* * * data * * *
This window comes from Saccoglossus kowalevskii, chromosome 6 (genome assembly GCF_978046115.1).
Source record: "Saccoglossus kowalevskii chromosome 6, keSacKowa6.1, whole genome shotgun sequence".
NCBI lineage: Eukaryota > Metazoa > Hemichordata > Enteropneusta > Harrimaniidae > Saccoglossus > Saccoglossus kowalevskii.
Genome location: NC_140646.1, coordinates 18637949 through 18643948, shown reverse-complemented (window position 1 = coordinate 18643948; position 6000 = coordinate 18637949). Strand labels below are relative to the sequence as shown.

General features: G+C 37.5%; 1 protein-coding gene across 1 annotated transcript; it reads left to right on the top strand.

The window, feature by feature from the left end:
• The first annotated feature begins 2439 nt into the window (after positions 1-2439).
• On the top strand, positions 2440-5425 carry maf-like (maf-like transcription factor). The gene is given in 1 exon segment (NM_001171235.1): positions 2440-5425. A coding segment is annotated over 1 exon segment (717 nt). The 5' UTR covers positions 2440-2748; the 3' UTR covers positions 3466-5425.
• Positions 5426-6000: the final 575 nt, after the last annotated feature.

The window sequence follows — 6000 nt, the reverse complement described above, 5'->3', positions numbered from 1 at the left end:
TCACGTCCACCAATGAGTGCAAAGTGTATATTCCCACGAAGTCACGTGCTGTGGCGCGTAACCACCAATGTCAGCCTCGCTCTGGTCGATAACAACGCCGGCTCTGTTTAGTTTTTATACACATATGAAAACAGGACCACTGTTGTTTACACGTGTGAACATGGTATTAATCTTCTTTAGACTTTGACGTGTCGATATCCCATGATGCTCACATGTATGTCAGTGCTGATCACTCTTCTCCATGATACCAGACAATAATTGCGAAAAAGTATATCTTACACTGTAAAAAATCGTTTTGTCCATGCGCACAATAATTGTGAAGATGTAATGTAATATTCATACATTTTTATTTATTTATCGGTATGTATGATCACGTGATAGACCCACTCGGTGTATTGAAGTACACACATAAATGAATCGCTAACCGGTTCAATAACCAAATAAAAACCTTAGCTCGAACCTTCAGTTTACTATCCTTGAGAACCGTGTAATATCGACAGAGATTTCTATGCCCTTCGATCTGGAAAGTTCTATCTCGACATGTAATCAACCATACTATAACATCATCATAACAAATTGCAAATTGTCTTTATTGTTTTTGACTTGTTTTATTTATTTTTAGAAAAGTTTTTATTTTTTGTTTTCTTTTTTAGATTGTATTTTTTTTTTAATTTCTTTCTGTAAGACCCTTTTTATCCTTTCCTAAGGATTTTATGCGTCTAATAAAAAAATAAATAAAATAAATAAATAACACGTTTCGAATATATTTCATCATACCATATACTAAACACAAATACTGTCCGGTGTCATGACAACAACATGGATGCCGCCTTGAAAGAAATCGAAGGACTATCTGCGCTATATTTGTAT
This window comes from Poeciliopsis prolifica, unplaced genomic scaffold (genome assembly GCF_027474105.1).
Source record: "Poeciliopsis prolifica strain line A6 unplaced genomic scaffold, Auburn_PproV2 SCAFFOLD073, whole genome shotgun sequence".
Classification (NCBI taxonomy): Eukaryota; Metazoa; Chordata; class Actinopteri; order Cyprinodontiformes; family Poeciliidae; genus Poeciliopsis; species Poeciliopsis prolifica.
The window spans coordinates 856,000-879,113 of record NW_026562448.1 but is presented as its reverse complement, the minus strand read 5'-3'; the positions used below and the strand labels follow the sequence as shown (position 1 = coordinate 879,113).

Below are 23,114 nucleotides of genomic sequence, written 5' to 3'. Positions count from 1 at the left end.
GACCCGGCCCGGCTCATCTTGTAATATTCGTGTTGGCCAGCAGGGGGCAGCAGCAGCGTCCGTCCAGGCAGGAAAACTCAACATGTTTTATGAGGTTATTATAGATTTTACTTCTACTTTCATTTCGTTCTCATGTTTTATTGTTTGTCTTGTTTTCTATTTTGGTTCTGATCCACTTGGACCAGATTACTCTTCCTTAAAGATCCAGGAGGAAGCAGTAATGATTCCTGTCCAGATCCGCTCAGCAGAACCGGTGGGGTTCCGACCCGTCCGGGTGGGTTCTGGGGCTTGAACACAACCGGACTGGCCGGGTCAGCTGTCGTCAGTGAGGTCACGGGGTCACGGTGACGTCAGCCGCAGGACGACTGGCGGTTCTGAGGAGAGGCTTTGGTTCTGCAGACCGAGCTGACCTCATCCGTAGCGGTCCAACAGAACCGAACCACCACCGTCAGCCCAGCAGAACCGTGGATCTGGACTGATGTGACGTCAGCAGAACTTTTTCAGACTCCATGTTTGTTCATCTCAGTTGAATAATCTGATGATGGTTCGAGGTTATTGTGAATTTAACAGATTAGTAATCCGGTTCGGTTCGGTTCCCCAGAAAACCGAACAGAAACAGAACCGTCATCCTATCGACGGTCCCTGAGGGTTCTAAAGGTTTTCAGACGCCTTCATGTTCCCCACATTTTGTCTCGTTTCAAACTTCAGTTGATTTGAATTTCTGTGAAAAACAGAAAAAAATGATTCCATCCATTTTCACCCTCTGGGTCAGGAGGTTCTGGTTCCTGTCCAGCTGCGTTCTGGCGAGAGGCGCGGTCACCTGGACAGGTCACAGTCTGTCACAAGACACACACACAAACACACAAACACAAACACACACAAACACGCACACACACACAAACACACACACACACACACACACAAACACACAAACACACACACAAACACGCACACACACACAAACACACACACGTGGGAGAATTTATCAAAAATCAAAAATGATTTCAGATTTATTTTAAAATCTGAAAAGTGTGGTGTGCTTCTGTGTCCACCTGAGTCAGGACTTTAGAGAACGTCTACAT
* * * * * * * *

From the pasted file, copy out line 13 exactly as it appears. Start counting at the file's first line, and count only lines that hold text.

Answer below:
Source record: "Poeciliopsis prolifica strain line A6 unplaced genomic scaffold, Auburn_PproV2 SCAFFOLD073, whole genome shotgun sequence".